• F2 generation: Generation obtained by self¬breeding F1 organisms, is called F2 generation. E.g. Progeny of Tt x Tt.
  • Punnett square/checker board: A probability table representing different permutations and combination of fertilization between gametes of the opposite mating types.
  • Homologous Chromosomes: Identical chromosomes which are morphologically, genetically and structurally similar are homologous chromosomes.
  • Back cross: A cross of F1 progeny with any of the parents (e.g. F1 tall x pure tall; F1 tall x pure dwarf i.e. Tt x TT or Tt x tt).
  • Test cross: A cross of F1 progeny with homozygous recessive parent
    (e.g. F1 tall x pure dwarf i.e. Tt x tt).

 Mendel’s Laws of Inheritance-

  • Law of Dominance: When two homozygous individuals with one or more sets of contrasting characters are crossed, the alleles (characters) that appear in F1 are dominant and those which do not appear in F1 are recessive.
  • Law of segregation or Law of purity of gametes: When 1 hybrid forms gametes, the alleles segregate from each other and enter in different gametes. The gametes formed are pure because they carry only one allele each (either dominant one or recessive one.)
  • Law of Independent Assortment: When hybrid possessing two (or more) pairs of contrasting factors or alleles forms gametes, the factors in each pair segregate independently of the other pair.

Back cross Test cross-

  • Back cross: Back cross is the cross between F1 individual with one of the parent. (Either recessive or dominant).
  • Test cross: Test cross is the cross of F1 hybrid with the homozygous recessive parent.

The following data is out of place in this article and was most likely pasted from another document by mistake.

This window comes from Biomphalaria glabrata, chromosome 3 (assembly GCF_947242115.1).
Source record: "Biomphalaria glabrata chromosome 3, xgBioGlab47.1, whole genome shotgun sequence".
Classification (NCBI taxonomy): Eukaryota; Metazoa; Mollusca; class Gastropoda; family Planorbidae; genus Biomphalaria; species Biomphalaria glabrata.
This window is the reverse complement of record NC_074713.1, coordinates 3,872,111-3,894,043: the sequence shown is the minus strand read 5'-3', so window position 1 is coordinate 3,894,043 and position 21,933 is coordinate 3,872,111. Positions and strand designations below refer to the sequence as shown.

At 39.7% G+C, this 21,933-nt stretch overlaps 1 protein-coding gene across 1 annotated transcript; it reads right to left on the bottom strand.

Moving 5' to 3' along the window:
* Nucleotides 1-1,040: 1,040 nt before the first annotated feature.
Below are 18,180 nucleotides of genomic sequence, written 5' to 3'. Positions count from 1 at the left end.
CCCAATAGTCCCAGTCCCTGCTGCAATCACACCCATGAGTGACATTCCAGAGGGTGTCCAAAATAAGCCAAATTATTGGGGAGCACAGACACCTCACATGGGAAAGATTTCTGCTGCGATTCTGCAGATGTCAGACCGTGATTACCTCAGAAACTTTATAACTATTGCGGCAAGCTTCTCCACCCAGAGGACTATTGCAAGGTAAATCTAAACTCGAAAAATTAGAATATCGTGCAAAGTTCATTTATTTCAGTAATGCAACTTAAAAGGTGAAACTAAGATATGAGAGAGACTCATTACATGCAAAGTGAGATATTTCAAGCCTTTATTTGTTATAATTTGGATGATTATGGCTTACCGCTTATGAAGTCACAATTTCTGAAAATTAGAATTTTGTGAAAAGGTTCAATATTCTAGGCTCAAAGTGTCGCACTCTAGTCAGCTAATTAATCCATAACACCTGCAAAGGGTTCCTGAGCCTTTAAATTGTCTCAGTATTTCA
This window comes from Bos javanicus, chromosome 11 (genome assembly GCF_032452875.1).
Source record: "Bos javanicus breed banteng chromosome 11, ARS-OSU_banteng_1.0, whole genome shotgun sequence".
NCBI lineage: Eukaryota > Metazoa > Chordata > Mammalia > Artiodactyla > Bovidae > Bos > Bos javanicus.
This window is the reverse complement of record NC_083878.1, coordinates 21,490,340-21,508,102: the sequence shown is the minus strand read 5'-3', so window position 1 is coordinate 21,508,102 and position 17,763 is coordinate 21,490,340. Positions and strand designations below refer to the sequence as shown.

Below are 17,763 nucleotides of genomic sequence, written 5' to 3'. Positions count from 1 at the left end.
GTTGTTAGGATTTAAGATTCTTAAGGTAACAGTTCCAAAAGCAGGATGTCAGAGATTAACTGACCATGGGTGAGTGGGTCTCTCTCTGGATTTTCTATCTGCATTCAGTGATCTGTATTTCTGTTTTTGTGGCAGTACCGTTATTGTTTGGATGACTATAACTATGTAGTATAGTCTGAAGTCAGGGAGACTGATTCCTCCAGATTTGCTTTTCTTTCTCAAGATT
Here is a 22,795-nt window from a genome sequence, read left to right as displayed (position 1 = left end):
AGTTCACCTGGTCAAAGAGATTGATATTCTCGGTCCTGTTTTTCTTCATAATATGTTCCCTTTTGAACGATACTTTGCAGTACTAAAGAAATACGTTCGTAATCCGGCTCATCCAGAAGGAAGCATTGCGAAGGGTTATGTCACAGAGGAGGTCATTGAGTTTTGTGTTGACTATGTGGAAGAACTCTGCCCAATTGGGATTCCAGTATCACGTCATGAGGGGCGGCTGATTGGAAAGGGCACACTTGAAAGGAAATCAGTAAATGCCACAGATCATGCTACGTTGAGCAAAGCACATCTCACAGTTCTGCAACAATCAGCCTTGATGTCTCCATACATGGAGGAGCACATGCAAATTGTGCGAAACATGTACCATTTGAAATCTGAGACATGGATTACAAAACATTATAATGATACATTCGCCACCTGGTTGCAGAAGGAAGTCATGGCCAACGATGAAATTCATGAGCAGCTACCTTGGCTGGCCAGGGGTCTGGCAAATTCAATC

Deviations from Mendel’s findings-

I. Mendel’s experiments gave the following generalizations:

  • Single trait due to single gene which has two alleles.
  • Two alleles interact with each other in which one allele is completely dominant.
  • Factors or genes for different traits are present on different chromosomes and they show independent assortment.

2. Later, different deviations were noted by the scientists who worked in post-Mendelian era. These findings form Neo-Mendelism.

3. The deviations from Mendel’s findings are of following types:

  • Phenomena of co-dominance and incomplete dominance: Shown by single trait due to single gene but its two alleles show interactions.
  • Multiple allelism: Single trait shown by single gene which has more than two alleles.
  • Polygenic inheritance: Single trait due to more than one gene which show interactions which are either epistastic or additive effect.
  • Pleiotropy: Many traits which are influenced by a single gene.

4. Gene interactions: When phenotypic expression of a gene is modified or influenced by the other gene, then it is called gene interactions.

  • Intragenic interactions: Interactions between the alleles of same gene. E.g. incomplete dominance and co-dominance. Also seen in the multiple allele series of a gene.
  • Intergenic (non-allelic) interactions: Interactions between the alleles of different genes present on the same or different chromosomes E.g., Pleiotropy, polygenes, supplementary and complementary genes.

Maharashtra Board Class 12 Biology Notes Chapter 3 Inheritance and Variation

5. Incomplete dominance: When both the alleles express themselves partially then it is called the incomplete dominance. Unlike as in complete dominance, here one allele cannot completely suppress the expression of the other allele. Thus there is formation of an intermediate expression in the F1 hybrid.
E.g. the flower colour of Mirabilis jalapa.

  • Red-flowered (RR) plant x White-flowered (rr) plant,
  • F1 offspring: Pink (Rr) flowers.
    Genotypic ratio – 1 RR : 2 Rr : 1 rr
    Phenotypic ratio – 1 Red : 2 Pink : 1 White

6. Co-dominance: When both the alleles of an allelomorphic pair express themselves equally in F1 hybrids then it is called co-dominance. Alleles that express themselves equally independently in hybrids, are co-dominant alleles.
E.g. Coat colour in cattle.

  • Red coat (RR) x white coat (W W).
  • F1 hybrids (RW) : Roan, (mixture of red and white). Both traits expressed equally.
    In F2 generation red (RR) : roans (RW) : white (WW) =1:2:1.
  • Co-dominance shows the genotypic and phenotypic ratios identical.

7. Multiple alleles :